Crisis management – when your reputation’s on the line
When bad things happen, it’s how you handle them that can make or break your business.
Businesses aren’t judged so much by what happens, but more so by how they respond to the event and treat stakeholders in the process.
This is where good PR supports good crisis management.
Annette Ellis, strategic communications advisor and CEO of Cannings Purple, says you can come out of a crisis either:
- dealing with reputational fall out and the financial issues associated with that, or
- you can manage a bad situation well enough that you end up having a stronger relationship with your stakeholders.
To do this, you need to start working on the crisis well before it happens.
If you have a relationship with your customers, they’re less likely to go to social media if something goes wrong.
So, build that relationship first, and spread your message before something bad occurs.
It used to be that companies would know of a problem before it broke in the news. Now, with social and online media, the bad news is broken in the public domain and the affected companies are on the back foot.
For example, the needles in strawberries saga was first broken on social media in September 2018.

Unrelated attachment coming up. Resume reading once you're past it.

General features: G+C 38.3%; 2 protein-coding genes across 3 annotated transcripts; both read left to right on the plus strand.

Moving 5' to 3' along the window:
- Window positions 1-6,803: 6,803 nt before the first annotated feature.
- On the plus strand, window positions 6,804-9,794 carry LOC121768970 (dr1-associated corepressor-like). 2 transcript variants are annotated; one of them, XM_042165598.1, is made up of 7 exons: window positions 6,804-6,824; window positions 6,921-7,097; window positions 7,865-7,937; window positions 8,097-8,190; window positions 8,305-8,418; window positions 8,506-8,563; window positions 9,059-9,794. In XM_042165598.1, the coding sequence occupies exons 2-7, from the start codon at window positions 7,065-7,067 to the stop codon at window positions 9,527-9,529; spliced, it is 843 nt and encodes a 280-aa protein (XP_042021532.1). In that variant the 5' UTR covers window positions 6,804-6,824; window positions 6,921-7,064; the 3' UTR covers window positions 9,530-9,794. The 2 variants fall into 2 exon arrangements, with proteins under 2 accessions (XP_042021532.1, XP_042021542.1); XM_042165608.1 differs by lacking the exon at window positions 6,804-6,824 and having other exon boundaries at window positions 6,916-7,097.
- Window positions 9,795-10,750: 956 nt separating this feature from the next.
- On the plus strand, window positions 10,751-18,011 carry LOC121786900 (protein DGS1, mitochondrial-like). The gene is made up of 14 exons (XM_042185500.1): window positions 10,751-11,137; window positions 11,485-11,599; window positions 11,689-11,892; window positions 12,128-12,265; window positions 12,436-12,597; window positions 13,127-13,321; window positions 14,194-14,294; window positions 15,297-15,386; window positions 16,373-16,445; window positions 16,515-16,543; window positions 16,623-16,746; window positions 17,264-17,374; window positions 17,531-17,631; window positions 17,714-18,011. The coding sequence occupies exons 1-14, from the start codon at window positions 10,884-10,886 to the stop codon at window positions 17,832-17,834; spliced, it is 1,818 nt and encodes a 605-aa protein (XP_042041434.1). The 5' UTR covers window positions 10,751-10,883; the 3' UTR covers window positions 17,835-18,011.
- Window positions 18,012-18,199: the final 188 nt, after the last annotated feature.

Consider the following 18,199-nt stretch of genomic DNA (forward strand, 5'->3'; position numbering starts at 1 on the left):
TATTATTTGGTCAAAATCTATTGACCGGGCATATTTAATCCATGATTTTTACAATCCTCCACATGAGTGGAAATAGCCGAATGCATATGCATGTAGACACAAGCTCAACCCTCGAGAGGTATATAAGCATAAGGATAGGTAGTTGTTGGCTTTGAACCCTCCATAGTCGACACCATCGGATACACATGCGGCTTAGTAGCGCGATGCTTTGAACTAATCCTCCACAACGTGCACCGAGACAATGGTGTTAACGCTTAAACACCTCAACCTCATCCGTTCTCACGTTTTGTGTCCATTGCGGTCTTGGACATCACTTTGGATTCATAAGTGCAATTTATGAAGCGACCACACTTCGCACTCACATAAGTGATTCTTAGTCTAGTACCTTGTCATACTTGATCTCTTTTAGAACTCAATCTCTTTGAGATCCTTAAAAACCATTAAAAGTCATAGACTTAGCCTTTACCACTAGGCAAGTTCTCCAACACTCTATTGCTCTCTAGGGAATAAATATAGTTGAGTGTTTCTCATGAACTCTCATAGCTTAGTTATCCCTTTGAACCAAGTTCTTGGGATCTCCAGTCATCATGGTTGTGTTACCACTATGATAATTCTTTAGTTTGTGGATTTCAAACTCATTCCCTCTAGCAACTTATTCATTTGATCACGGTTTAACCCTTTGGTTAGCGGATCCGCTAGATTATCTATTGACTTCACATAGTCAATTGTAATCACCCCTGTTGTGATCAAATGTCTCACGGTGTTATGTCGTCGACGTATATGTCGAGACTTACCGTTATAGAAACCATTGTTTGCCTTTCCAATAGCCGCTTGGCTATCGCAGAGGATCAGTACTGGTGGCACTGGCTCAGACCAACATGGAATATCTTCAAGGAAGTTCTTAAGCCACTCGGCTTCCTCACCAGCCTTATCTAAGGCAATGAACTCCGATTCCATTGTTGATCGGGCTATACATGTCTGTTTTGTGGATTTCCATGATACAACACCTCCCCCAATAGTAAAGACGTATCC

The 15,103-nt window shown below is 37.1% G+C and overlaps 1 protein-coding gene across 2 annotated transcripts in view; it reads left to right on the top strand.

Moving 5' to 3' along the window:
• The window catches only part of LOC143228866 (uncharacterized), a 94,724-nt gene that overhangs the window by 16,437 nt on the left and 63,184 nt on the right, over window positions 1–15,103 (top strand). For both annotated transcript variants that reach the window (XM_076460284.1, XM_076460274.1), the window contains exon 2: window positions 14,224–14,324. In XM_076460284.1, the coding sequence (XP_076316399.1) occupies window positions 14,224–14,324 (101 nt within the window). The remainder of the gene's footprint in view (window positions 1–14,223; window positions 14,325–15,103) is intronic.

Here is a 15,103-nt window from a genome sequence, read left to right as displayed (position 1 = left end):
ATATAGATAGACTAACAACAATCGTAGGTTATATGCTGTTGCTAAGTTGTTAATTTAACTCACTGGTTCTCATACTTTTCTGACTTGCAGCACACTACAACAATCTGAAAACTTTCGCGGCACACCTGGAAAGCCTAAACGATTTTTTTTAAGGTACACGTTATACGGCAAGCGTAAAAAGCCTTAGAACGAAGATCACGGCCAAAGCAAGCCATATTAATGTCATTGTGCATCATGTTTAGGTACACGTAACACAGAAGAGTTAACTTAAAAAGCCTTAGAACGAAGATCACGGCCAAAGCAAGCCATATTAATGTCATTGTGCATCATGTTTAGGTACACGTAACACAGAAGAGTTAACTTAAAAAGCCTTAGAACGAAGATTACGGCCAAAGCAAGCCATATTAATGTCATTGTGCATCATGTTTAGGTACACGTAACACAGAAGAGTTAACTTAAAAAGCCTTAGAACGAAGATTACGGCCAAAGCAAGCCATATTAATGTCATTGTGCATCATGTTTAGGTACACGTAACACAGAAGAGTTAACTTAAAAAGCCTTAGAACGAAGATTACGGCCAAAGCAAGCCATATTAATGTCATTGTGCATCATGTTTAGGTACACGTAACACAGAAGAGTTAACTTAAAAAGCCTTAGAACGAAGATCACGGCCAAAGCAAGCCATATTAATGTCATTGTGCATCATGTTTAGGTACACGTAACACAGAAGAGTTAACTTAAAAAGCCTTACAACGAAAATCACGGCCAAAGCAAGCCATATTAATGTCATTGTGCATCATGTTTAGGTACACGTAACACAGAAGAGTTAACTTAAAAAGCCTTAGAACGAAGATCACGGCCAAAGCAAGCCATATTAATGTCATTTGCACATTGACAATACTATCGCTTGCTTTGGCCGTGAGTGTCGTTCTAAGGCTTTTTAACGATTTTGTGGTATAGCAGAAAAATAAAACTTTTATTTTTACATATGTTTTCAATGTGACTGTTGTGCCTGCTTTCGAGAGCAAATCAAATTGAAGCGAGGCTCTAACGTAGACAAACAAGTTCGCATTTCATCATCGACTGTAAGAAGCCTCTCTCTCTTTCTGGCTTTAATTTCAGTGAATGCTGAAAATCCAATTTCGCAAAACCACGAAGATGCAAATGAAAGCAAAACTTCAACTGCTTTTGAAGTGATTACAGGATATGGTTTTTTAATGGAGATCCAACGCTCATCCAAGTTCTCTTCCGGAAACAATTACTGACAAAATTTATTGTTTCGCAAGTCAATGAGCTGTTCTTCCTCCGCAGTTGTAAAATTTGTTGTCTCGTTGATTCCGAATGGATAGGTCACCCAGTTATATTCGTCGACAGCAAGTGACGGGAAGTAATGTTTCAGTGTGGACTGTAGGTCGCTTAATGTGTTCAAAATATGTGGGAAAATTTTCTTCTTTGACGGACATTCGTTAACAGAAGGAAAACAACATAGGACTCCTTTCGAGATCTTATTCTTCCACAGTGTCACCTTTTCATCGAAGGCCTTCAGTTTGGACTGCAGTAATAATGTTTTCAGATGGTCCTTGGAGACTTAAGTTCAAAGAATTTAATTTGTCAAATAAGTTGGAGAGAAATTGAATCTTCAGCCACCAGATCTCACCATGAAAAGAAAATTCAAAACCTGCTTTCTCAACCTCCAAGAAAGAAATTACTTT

The story spread quickly, within an hour it was on national media and journalists included social media posts and pictures in news stories that spread worldwide.
By the time the strawberry industry went into damage control the bad news was virtually “old news”. Supermarkets were quicker in their damage control, but still had to be reactionary to the news that had long since broken.
Ellis says much of PR’s art is about planning for things that might happen. Once a crisis hits, you have minutes, not a week, to get help and work things out.
So, before you have a problem, she advises:
- know who your stakeholders are
- identify what platforms they’re on
- know how to reach them
- think of the risks inherent in your business
- brainstorm everything that could go wrong
- if each of those things were to happen, who would you speak with, what would you do and say?
“As we’ve seen with Cricket Australia, you’ve only got one opportunity to get it right,” Ellis says.
She uses the 2018 ball tampering incident in South Africa as an example of how not to deal with a crisis, and she believes it will be talked about in PR circles for many years.
“In terms of being in touch with what your stakeholders expect you to stand for, there was huge dissonance between what the board of the day felt they could tread over lightly and what the public felt in terms of the scale of the betrayal,” she says.
“How different might it have been if the chairman of the day got on an airplane and flew directly to South Africa, fronted those cameras and said, ‘this is not cricket, we will not stand for it’ and then acted decisively, knowing what the expectations of the Australian cricket loving community was.
“So, understanding who your audience is, what their expectations are and acting on that goes so much further than words. A society that is so connected by social media absolutely demands authenticity, integrity and transparency of communications.”